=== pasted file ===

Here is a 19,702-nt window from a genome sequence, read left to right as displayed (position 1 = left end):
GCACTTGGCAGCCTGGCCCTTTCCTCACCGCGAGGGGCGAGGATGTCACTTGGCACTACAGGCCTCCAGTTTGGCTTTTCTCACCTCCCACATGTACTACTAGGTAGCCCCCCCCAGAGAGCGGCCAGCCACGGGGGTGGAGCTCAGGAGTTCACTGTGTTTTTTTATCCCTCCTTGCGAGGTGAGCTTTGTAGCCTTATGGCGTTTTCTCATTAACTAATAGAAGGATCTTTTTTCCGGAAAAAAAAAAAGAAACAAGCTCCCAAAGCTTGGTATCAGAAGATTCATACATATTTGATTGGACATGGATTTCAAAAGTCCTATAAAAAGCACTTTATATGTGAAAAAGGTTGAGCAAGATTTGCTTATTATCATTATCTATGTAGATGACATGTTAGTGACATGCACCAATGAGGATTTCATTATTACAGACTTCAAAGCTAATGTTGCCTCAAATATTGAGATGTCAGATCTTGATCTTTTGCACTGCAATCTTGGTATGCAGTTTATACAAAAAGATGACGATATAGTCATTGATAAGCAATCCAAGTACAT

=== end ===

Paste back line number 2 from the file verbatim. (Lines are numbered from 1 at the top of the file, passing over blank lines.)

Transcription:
GCACTTGGCAGCCTGGCCCTTTCCTCACCGCGAGGGGCGAGGATGTCACTTGGCACTACAGGCCTCCAGTTTGGCTTTTCTCACCTCCCACATGTACTACTAGGTAGCCCCCCCCAGAGAGCGGCCAGCCACGGGGGTGGAGCTCAGGAGTTCACTGTGTTTTTTTATCCCTCCTTGCGAGGTGAGCTTTGTAGCCTTATGGCGTTTTCTCATTAACTAATAGAAGGATCTTTTTTCCGGAAAAAAAAAAAGAAACAAGCTCCCAAAGCTTGGTATCAGAAGATTCATACATATTTGATTGGACATGGATTTCAAAAGTCCTATAAAAAGCACTTTATATGTGAAAAAGGTTGAGCAAGATTTGCTTATTATCATTATCTATGTAGATGACATGTTAGTGACATGCACCAATGAGGATTTCATTATTACAGACTTCAAAGCTAATGTTGCCTCAAATATTGAGATGTCAGATCTTGATCTTTTGCACTGCAATCTTGGTATGCAGTTTATACAAAAAGATGACGATATAGTCATTGATAAGCAATCCAAGTACAT